Prerequisites in a Production Environment
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In this Lecture: We’re going to plan out your SCCM Hierarchy
- We’ll describe the prerequisites for installing SCCM.
- We’ll present an overview of the Hierarchy of Sites
- At the completion of this lecture, you’ll have a basic understanding of the requirements necessary to successfully deploy SCCM in your organization.
Note: Some thoughtful planning of the following points will be necessary before we can start the installation of SCCM.
- First, we must determine our site configuration. Should you set up a stand-alone primary a secondary or a Central Administration Site. We’ll talk about the differences between those three sites in a minute.
- Second, we must evaluate the needed server hardware configuration. Like how many CPU cores do I need, or how much memory, hard disk space.
- Third, we must procure the latest compatible revisions of the software. And that means what branch level of SCCM should I run, and which SQL version is compatible.
Hierarchy of Sites
What is a site?
A site defines the scope of administrative control.
A scope controls the objects that an Admin sees in the CM console and the permissions on those objects.
Objects could be users, computers, and servers.
When you install SCCM for the first time, you create a Configuration Manager Site.
This site is either a Stand-alone primary, a Secondary Site, or a Central Administration Site.
We’ll take a look at these three sites starting with the Stand-Alone Primary Site
Describe a Stand-alone primary site.
- This site is considered stand-alone because a single primary site can support the management of all of your users and devices.
- A stand-alone primary site is suitable for smaller deployments but can be expanded at a later time.
- A Stand-alone primary site has all of the System Center Configuration Manager components installed on one site.
SCCM components are the Site System roles.
For example, the Software update point role provides software updates for SCCM clients.
Another example is the Management point role, which manages the communication between the client and the Server.
SCCM could be installed on one server, and the Site System roles could be spread across several servers.
- If you are using multiple servers, all the servers will point to the same site.
During the LAB installation of SCCM, you will be asked to specify the installation of a stand-alone primary or a Central Administration Site Server. Here we choose the Primary site as a stand-alone site.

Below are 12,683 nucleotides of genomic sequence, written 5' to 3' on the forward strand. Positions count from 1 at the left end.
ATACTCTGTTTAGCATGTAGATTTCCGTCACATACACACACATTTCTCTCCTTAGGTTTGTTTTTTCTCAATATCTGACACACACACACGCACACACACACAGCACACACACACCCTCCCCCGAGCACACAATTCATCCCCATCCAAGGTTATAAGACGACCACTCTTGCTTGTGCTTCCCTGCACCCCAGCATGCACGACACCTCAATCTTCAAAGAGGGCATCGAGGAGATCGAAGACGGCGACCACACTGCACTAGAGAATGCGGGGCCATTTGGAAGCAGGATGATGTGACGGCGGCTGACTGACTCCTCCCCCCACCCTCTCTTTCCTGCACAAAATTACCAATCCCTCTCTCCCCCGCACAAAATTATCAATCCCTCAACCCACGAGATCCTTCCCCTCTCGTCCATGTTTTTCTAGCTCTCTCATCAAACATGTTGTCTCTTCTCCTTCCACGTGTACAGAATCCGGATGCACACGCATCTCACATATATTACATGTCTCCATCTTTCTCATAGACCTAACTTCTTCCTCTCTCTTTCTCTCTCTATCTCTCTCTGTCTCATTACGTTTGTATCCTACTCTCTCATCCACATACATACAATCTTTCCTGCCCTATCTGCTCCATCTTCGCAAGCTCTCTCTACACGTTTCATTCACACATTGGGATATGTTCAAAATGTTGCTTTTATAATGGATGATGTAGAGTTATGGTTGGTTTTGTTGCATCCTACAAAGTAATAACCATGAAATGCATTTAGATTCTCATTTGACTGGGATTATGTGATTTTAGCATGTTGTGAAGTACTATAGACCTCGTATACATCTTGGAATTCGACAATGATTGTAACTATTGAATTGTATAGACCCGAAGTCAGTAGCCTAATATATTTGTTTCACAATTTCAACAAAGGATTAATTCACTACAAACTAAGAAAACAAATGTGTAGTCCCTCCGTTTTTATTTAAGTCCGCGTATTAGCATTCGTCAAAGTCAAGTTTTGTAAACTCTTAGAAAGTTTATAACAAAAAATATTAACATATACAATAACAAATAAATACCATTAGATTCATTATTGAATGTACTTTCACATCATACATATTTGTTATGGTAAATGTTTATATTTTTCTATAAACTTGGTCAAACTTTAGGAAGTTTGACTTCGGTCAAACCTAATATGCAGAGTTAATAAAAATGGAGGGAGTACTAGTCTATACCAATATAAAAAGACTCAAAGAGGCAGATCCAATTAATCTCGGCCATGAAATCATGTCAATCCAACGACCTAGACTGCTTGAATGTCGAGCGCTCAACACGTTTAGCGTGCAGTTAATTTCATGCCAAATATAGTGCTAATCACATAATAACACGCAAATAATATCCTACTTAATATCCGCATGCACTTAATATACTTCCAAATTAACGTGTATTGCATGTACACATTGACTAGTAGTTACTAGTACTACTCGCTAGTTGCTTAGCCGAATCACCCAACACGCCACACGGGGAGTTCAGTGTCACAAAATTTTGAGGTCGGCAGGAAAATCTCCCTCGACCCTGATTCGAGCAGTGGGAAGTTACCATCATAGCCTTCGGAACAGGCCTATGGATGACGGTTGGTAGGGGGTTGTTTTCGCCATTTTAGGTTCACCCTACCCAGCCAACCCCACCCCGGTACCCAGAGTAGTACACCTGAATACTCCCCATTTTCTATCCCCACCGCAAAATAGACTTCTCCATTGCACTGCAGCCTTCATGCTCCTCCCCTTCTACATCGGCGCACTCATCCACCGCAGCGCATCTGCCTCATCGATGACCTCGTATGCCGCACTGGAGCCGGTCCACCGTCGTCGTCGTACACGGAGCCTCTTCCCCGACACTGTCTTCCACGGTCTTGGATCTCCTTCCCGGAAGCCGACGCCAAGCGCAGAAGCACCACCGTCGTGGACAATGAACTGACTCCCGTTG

- Here is an example of a primary site that was created for the lab. Showing the site code, which is the site SA1. This also shows that all the Site System roles were installed on one server. Don’t worry about the roles now, I will explain each role in detail in another lecture.
- Supports 150,000 clients and devices
- Simplified administration. All the SCCM administration can be done from one server running SCCM.
- Simplified client site assignment and discovery of available resources and services.
- Option to expand later into a larger hierarchy.
Let’s take a look at those resource discovery methods.
Here is the tool that SCCM uses to find Computers and Users in the Hierarchy. Just right-click and enable System, User, discovery.
Here are the results after running the user and devices discovery methods from the Lab.
Reasons to use a Stand-alone Primary site
- You do not expect to manage a complex or geographically dispersed environment. Geographically dispersed could mean different time zones, different countries
- You need local management of devices and users.
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Timestamp at 5:34 mentioned the benefits of the secondary site but there’s a typo on the slide which showed a Stand-Alone Site
Thanks for pointing that out Edgar David. We will ping Robert Hill to check on it.
I sent all the links to Paul. Checking with him now.